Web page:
How can you recognize suspicious activity related to account takover activities, and stop it in its tracks? Find out here.
Account creation perks
Do you encourage or require customers to set up accounts when they shop with you? While it offers a smoother checkout experience on any device, fraudsters in possession of customer account information stolen from one website can use those credentials to log in to accounts on other sites.
When customers set up accounts with your company, you can offer a smoother checkout experience for them on any device, with no need to re-enter shipping and payment details each time they shop. And with the insight you gain into customers' purchase histories, you can develop deeper relationships and drive additional sales with personalized communications and promotions.
But customers don't always take all the right steps to protect the accounts they set up on websites like yours. In particular, many will reuse the same or a variation of the same password on multiple accounts. One study shows that 91% of shoppers know that doing so is a risk, but that 66% do it anyway.1 This can leave their accounts vulnerable to takeover by fraudsters, which can have financial and other impacts on your business and your customers.
What is account takeover fraud?
We've all seen headlines about phishing and smishing attacks and large-scale data breaches in which customer account information is stolen. The businesses targeted by these attacks and breaches get a lot of negative coverage, and may face penalties for failing to adequately protect their customers' data.
But the fraudsters don't stop there. A fraudster in possession of customer account information stolen from one website will use those credentials to try logging in to accounts on other sites. These attacks are typically automated through the use of credential stuffing tools, which can attempt thousands of account logins simultaneously on multiple websites. And given the rate of password reuse, such attacks often bear fruit.
Once logged in to a customer account, the fraudster will take it over by changing the password and other details. Then, posing as the real customer, they have free rein to make fraudulent purchases and steal loyalty points and rewards.
The impact on your customers and your businesses
Naturally, the fact that the fraudster logs in using legitimate credentials can make account takeover fraud particularly challenging to spot. Customers should take appropriate steps to protect themselves, as discussed in this blog by Visa. But it's important for you to be able to recognize suspicious activity that can indicate account takeover, and to stop it in its tracks. Inability to do so could have the following consequences.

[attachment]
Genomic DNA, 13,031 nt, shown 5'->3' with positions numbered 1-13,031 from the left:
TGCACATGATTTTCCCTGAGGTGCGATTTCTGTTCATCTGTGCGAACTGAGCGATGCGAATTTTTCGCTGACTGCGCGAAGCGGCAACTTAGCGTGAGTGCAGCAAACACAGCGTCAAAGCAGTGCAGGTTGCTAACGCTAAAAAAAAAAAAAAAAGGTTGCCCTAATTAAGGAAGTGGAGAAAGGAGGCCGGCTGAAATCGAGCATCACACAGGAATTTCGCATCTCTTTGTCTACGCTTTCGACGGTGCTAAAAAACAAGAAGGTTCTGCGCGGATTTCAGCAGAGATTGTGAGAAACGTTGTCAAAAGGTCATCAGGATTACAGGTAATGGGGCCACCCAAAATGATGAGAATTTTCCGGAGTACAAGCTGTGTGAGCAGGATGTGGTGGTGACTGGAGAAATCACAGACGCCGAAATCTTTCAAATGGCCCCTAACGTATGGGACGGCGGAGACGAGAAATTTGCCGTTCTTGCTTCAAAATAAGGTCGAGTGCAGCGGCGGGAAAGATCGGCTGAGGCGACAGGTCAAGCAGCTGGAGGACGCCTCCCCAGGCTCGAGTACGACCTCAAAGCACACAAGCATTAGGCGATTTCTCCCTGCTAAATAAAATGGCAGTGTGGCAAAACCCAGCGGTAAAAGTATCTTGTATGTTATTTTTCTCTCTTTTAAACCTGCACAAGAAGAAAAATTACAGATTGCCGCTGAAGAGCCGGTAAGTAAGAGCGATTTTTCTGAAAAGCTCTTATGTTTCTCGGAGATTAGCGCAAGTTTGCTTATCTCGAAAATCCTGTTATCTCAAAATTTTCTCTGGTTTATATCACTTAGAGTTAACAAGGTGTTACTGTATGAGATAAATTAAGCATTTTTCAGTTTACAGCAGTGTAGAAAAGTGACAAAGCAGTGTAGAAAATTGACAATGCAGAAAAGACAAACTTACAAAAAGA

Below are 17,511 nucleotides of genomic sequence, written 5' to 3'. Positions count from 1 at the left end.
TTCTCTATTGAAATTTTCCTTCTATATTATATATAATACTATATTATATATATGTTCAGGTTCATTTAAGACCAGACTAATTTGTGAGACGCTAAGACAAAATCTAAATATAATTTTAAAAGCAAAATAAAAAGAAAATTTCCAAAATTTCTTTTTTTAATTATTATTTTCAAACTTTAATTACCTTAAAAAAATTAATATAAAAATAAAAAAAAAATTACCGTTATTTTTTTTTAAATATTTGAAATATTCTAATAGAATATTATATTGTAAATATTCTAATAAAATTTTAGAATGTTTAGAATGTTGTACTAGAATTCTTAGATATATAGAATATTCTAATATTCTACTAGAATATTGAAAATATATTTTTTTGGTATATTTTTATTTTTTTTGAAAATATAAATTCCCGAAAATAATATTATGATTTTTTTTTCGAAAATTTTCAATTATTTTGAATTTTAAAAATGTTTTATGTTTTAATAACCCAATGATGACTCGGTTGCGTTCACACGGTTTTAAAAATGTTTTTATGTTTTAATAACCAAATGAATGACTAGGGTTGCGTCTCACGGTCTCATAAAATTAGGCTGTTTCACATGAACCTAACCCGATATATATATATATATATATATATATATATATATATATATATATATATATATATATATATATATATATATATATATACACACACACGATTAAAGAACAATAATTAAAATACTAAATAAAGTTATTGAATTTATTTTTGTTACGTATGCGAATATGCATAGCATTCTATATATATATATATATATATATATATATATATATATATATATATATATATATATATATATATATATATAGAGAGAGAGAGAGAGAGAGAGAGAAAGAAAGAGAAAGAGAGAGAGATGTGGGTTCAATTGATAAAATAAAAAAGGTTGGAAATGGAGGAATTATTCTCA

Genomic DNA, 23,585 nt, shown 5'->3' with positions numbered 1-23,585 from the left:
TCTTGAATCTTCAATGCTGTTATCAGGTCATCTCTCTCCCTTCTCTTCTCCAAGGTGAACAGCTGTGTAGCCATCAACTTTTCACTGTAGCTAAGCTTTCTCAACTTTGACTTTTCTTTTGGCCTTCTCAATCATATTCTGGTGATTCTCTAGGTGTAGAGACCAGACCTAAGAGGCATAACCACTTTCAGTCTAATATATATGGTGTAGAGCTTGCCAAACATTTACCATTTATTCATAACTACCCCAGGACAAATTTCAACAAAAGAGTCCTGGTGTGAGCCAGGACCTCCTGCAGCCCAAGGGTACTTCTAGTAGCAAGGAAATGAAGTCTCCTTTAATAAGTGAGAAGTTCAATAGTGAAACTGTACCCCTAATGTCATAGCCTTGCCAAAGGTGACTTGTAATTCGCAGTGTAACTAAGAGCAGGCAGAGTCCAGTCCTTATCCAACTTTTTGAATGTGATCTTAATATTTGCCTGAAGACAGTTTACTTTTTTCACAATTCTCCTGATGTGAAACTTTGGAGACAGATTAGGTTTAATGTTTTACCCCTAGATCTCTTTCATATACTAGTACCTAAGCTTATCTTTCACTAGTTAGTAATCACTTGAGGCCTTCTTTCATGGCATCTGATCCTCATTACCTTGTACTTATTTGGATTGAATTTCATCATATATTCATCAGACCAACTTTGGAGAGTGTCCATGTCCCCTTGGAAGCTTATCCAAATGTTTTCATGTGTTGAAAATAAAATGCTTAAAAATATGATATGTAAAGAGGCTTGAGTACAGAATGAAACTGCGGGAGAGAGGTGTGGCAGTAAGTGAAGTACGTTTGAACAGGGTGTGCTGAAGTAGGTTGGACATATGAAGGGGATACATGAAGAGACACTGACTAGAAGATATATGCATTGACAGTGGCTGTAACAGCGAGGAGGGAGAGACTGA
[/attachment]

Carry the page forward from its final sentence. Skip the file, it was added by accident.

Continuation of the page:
A customer whose account is taken over will find themselves locked out if they attempt access. They may be unaware of the account takeover until they see unauthorized transactions on a card statement. Their personal information may also be compromised.
A business whose customer accounts are taken over can suffer financial and reputational losses, including:
- Fraudulent transactions may come back as chargebacks. This may cause the business to bear costs associated with disputing and processing chargebacks. Customer refunds and inventory losses can add to the financial impact.
- Higher chargeback rates may have a negative effect on the business's reputation, leading to higher decline rates from issuers and potential penalty measures from card schemes. And as the fraudsters attempt to use card-on-file credentials or stolen cards, it's also likely this will be recognized and stopped by issuers, which can affect the business's overall decline rate.
- Loss of customers and future revenues may occur, as customers whose accounts are taken over lose trust in the brand and walk away.
- Brand and reputation may suffer, as the business may find itself unfairly accused of a data breach, which could lead to negative publicity, fines, and further lost business.
Protecting against account takeover
Protection against account takeover fraud typically sit outside of a fraud screening solution, so you'll need to consider what other tools and techniques can help. You'll find more support and advice in future blog posts in this series, where we'll look at:
What makes loyalty points a target for fraudsters who take over accounts.
Best-practice approaches to guarding against account takeover and loyalty fraud.
1 Psychology of Passwords Report, LastPass, May 2020